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Acceleration of a block with static & kinetic friction

  1. Mar 4, 2014 #1
    A 10kg block is at rest on the floor, and then a force of 30 N pushes on the block horizontally. If the coefficient of static friction between the block and the floor is μs= 0.33 and the coefficient of kinetic friction between the block and the floor is μk= 0.20, what is the acceleration of the block, if it slides?
    Answer choices:
    A. 0.23 m/s^2
    B. 1.04 m/s^2
    C. 3.00 m/s^2
    D. 0.85 m/s^2
    E. The block does not slide




    The only equation I used was Fx=ma,x. Because the block is not moving in the y direction there is no need to calculate the force in that direction.



    Fx=ma,x
    μk-μs= (10kg)a
    (.20)-(.33)=(10kg) a ======> a= -.13/10 ==> a= -0.13 or E. The block does not slide

    Although I obtained an answer I'm not sure that my set up is right and it was more of a lucky guess. Any help is appreciated!
     
  2. jcsd
  3. Mar 4, 2014 #2
    It is true that the block does not slide. Since The maximum static friction is given by μs(mg), plugging the values in gives 0.33(10)(9.81)= 32.373N hence you would need a force greater than 32.373N to be able to move it in the first place. Only after movement will the kinetic friction be used.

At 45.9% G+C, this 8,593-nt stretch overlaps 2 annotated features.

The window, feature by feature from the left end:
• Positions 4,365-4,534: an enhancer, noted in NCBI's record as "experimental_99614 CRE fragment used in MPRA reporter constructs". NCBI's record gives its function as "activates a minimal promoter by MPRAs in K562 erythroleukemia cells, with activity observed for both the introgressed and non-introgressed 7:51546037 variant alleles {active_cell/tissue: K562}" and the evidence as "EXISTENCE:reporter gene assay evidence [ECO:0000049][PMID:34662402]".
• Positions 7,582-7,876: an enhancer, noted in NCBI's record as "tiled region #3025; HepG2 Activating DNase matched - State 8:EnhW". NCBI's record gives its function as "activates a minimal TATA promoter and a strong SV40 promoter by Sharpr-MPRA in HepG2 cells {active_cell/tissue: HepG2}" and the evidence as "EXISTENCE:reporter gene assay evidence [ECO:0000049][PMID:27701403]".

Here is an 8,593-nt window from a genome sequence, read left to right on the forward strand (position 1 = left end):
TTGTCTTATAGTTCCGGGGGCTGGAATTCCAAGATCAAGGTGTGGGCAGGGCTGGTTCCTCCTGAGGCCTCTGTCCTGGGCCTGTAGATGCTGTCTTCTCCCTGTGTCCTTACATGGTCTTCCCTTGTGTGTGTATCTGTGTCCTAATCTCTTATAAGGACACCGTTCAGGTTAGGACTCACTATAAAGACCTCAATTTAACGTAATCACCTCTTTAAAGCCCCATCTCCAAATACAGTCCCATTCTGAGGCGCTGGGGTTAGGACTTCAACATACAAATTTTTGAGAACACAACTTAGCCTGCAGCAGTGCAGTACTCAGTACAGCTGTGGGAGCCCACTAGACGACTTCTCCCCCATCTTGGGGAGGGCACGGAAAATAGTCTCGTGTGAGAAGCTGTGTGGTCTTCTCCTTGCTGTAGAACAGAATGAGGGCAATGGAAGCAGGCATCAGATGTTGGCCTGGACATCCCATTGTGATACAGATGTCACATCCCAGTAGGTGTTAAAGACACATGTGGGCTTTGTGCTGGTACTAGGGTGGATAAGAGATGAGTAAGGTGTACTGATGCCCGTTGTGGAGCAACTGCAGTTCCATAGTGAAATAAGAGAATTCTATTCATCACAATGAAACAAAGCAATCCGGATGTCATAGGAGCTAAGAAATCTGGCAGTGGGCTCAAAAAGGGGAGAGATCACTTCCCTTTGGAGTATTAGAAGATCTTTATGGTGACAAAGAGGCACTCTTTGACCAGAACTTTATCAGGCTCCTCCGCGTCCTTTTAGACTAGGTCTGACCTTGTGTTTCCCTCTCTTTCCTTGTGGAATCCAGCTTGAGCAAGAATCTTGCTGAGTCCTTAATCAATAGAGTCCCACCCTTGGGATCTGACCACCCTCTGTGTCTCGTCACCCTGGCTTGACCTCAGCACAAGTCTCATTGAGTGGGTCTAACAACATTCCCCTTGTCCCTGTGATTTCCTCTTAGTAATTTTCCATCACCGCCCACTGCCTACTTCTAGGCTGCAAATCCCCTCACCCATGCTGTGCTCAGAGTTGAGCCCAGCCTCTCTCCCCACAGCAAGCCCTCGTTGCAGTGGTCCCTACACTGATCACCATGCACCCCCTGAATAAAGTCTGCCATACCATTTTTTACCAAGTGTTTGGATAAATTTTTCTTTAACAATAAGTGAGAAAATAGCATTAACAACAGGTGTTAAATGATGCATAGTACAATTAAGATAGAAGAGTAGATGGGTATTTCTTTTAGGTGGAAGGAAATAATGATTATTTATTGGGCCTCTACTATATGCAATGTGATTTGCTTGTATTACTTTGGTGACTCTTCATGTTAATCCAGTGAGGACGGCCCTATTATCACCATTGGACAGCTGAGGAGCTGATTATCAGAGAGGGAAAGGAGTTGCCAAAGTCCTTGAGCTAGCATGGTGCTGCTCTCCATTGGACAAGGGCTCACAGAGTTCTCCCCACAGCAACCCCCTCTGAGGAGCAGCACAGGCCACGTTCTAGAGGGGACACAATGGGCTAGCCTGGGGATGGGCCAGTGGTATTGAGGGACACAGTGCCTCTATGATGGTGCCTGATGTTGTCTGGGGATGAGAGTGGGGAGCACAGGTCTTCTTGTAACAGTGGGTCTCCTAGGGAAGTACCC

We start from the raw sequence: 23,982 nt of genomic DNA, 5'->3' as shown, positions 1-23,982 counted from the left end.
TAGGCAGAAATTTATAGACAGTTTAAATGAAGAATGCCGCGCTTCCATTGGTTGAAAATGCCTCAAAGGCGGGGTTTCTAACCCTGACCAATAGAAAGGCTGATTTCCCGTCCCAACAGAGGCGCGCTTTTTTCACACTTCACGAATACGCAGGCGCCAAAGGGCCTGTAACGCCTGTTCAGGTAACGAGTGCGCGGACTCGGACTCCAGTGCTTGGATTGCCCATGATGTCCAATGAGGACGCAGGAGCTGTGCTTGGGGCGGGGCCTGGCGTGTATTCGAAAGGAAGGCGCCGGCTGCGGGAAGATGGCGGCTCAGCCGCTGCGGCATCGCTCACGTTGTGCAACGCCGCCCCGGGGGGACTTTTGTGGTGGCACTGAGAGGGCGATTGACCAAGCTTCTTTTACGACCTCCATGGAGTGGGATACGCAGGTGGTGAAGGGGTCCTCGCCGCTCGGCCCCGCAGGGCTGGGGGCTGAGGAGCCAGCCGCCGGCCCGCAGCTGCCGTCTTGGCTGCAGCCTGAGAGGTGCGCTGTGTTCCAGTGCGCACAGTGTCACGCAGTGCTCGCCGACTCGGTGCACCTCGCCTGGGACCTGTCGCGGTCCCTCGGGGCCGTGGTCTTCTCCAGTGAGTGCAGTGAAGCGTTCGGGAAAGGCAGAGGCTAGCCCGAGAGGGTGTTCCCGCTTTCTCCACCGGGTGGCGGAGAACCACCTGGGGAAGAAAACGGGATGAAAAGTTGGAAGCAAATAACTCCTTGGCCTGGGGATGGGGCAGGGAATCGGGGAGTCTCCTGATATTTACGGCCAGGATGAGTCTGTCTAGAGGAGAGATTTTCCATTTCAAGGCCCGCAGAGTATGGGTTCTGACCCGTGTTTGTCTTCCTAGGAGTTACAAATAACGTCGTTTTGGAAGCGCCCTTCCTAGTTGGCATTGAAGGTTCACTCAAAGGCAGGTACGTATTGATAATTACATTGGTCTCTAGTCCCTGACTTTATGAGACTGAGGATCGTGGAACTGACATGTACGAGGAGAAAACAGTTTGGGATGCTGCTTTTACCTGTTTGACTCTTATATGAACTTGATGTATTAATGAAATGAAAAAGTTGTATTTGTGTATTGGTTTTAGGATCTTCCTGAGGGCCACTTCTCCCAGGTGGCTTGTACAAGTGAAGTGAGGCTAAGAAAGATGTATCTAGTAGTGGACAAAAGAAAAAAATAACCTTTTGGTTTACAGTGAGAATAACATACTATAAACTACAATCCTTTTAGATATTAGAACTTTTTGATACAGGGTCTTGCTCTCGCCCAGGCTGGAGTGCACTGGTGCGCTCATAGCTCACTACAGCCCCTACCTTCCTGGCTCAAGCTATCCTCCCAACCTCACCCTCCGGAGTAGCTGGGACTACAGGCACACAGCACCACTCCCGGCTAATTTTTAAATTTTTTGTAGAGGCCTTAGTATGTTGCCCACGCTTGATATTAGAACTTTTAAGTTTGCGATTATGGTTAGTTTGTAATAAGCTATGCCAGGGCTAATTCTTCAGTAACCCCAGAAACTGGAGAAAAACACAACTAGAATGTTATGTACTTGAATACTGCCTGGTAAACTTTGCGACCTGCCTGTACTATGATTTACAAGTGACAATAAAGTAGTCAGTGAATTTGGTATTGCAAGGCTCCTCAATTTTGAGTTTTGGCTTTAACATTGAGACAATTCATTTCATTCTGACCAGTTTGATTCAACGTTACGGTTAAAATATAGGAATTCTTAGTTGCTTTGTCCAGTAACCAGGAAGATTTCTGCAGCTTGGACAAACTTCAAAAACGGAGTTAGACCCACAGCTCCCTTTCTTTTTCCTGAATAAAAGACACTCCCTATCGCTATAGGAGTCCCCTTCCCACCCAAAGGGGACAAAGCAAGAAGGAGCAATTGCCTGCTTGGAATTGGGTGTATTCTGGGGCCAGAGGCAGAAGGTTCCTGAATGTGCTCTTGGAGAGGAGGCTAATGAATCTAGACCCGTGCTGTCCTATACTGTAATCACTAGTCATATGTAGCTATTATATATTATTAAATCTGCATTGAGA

4. Mar 4, 2014 #3
    Thank you for answering but this leads me to a question. Why do we only account for the static friction and not the kinetic friction? Don't both of these factor into the overall movement of an object?
     
  5. Mar 4, 2014 #4
    Both frictions do, but it's more like they act at different times. You first see if the force can overcome static friction -- in this case it doesn't, so you don't consider kinetic friction. At other times the applied force overwhelms static friction and so kinetic friction starts acting. So since static friction always works first, this is what you calculate first, and then move on if necessary.

    A graph of the force of friction (both static and kinetic) versus applied force essentially looks like a linear increase in static friction (more friction as you push harder and harder for something to move), and then the friction suddenly drops when the force becomes great enough. So both frictions matter in the movement, but essentially they can be divided and analyzed separately and at different times.
     
  6. Mar 5, 2014 #5
    That makes so much more sense thank you! So theoretically if after I calculate the static friction and it was less than the applied force, I could solve the kinetic friction using newtons 2nd law and kinematics. Correct?
     
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